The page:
Ellicott City, MD, 1964.
Vallejo, CA, 1970.
Bowling Green, KY, 1972.
At least these ones feature mostly Ford products, unlike the Chevy dealership a few weeks ago which had a bunch of used Fords.
What’s the red sports car cut off on the left side of the second picture?
Looks like a Datsun 1600 or 2000. Produced with 2 different engine sizes.
That’s an interesting observation. I wonder what Ford brand loyalty was back then vs. Chevy, or maybe Ford dealers tended to wholesale competitive cars more often. For one thing, you’d have a better chance of retaining service work.
Noticed that one too, I believe its a 60s Nissan Fairlady/Datsun Sports. Neat little roadster!
Did Ford enforce the changeover to standard signage (as in the Wallace postcard here), or were existing dealers allowed to keep their old signs?
Pretty sure it was a mandate. Also, in many cases the dealers leased their brand signage from the company and they could call it back.
Chrysler started the corporate identity trend under Lynn Townsend in 1963. Ford and GM followed.
According to an interview with the guy who managed the Chrysler program, it started when Lynn Townsend, back from a dealer swing, commented on Holiday Inn’s distinctive signs and wished Chrysler had enough dealers to match them, and someone pointed out they had about three times the dealerships as Holliday Inn had motels, but they all looked different.
My family’s C-P dealer was one of those, and in fact was built by my great grandfather originally to sell Model Ts.
Like the “lil red roadster” in the “CA pic. “Datsun”?
I love looking at these old postcards .
The Vallejo Ford dealer is long gone…
The dealer’s long gone, but I’m amazed that little structure is still standing!
The Wallace Ford complex is still there too – garage buildings and all. It’s now a shopping center, and from the road it looks like a new building, but in the aerial view you can tell that it’s the same structure since the web of garage buildings look identical.
Also, the water tower in the background matches!!
Parlett knew how to set up a display. Note that the cars are angled to reflect the roof, creating an invitation to the front door.
Do like the red Datsun roaster on the far left of the second photo. Maybe it belongs to the salesman in the doorway. I’m sure he would hit the Happy Hour on his way home.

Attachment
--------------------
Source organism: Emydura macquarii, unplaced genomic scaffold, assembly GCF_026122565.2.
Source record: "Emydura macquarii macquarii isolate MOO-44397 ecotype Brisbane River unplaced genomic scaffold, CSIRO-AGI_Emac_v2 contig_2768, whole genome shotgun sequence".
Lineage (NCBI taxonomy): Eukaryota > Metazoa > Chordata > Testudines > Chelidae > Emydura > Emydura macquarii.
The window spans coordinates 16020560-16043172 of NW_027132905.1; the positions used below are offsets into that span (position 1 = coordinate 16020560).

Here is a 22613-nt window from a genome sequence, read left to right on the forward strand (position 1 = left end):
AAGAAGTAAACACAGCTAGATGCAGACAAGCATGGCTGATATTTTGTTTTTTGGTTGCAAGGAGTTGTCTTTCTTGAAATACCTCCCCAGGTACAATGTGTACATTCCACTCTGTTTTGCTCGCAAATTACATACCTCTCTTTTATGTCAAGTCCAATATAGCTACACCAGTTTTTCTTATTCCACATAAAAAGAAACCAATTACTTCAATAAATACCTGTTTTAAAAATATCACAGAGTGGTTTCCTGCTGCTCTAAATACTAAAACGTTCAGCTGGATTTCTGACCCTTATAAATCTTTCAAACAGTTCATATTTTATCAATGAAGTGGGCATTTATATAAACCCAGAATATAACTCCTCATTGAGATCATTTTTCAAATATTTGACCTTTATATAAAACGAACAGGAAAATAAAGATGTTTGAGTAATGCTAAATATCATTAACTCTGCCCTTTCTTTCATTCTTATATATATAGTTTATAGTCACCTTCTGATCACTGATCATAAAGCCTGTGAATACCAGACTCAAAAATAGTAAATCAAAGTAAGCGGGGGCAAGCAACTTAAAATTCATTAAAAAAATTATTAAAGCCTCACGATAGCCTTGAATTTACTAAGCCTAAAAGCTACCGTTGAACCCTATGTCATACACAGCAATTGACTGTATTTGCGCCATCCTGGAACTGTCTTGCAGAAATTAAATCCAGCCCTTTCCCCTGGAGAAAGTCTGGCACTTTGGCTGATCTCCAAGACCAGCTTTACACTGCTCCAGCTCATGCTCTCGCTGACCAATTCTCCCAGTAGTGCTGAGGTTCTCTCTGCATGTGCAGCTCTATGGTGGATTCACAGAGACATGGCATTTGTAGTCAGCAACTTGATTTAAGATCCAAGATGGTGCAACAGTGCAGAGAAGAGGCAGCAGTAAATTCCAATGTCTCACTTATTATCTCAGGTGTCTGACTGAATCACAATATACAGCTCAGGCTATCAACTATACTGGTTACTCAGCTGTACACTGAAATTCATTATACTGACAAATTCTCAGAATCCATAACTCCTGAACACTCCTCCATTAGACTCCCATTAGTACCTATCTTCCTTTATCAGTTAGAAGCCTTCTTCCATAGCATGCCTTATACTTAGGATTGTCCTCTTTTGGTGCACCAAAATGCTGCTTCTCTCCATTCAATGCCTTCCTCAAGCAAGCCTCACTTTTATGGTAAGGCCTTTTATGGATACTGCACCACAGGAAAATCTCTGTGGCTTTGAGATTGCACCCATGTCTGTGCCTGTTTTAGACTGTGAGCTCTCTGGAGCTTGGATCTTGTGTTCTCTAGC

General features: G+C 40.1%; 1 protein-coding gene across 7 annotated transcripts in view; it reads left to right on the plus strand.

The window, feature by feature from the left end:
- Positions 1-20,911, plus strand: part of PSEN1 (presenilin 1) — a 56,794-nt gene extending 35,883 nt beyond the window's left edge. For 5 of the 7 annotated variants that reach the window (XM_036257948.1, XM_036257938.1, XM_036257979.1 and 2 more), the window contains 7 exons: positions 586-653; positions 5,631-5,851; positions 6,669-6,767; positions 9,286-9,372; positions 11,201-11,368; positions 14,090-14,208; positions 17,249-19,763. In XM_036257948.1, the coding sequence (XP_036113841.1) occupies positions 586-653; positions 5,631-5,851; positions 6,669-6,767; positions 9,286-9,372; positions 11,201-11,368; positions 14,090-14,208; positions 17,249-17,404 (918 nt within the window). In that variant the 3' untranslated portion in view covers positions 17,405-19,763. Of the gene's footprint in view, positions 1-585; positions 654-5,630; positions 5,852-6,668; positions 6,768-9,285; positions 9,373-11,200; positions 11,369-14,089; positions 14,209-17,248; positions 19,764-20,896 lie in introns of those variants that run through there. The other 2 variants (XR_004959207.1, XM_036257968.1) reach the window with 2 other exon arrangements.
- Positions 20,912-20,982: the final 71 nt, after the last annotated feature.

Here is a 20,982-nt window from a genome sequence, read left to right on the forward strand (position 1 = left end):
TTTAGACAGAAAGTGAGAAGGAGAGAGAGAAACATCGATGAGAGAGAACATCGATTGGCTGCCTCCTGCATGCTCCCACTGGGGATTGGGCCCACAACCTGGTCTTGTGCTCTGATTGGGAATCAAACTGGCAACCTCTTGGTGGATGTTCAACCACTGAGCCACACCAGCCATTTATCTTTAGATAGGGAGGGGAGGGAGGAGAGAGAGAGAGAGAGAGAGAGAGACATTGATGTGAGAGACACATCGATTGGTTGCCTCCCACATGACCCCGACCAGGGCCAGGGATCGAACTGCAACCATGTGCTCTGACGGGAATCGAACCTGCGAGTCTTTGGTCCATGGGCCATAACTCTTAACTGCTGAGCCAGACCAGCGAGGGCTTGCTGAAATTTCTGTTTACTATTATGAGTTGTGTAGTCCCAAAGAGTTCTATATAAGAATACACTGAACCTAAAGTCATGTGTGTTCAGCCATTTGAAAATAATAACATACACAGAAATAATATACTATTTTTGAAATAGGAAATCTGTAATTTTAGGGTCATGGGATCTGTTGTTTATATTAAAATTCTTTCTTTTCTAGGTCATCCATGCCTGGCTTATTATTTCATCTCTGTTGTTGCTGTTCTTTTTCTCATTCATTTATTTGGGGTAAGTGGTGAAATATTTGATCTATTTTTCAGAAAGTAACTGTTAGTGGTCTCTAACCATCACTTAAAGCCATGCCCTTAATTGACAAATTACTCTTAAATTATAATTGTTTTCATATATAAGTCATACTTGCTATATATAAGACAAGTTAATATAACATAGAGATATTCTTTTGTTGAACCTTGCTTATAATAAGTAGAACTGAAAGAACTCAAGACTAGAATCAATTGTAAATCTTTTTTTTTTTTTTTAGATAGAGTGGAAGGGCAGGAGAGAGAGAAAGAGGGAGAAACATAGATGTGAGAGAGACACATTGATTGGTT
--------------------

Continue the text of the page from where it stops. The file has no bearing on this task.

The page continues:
The top photo has a Ford Country Squire which always reminds me of Goldfinger movie. The Country Squire from movie can be found in toy dept of your local Walmart.
We were living the next town over from Ellicott City in 1964, we lived in Catonsville from 1963-1965. Dad didn’t have a Ford (yet), he was on the 2nd of 2 Rambler Classic wagons, a ’63 at that time, which got totalled right as we’d moved out of our house there…we were staying in a Holiday Inn on route 40, right in front of our motel one guy waved my Dad turn in front of him but he got tagged by someone else in the other lane.
We moved quite often back then, my Dad was a chemist in the semiconductor process business, which he worked in from 1956 till he retired for several different companies. He had to work where they made them; at the time he worked for Westinghouse semiconductor but he started working for them in Pittsburgh around 1961, they moved him to Maryland 2 years later. He started in Atlantic states, moved to New England, then southern California, then to Pittsburgh by 1961.
I’m sure things have changed a lot. One thing I remember is that our dentist had an office in the basement of his home…probably not too unusual back then; I also had an orthodontist who had an office in his home a few years later…One of my friends had a home which backed onto route 695…there was a short chain link fence separating his yard from the highway…we used to watch the cars while seated on his swing set.
Dad bought 2 Fords in a row starting in 1969; starting in the late 80’s he had 3 Mercury Sables in a row.
Your email address will not be published. Required fields are marked *
Notify me of new posts by email.
This site uses Akismet to reduce spam. Learn how your comment data is processed.
Copyright 2011 - 2023 Curbside Classics. All Rights Reserved.
Subscribe now to keep reading and get access to the full archive.
Type your email…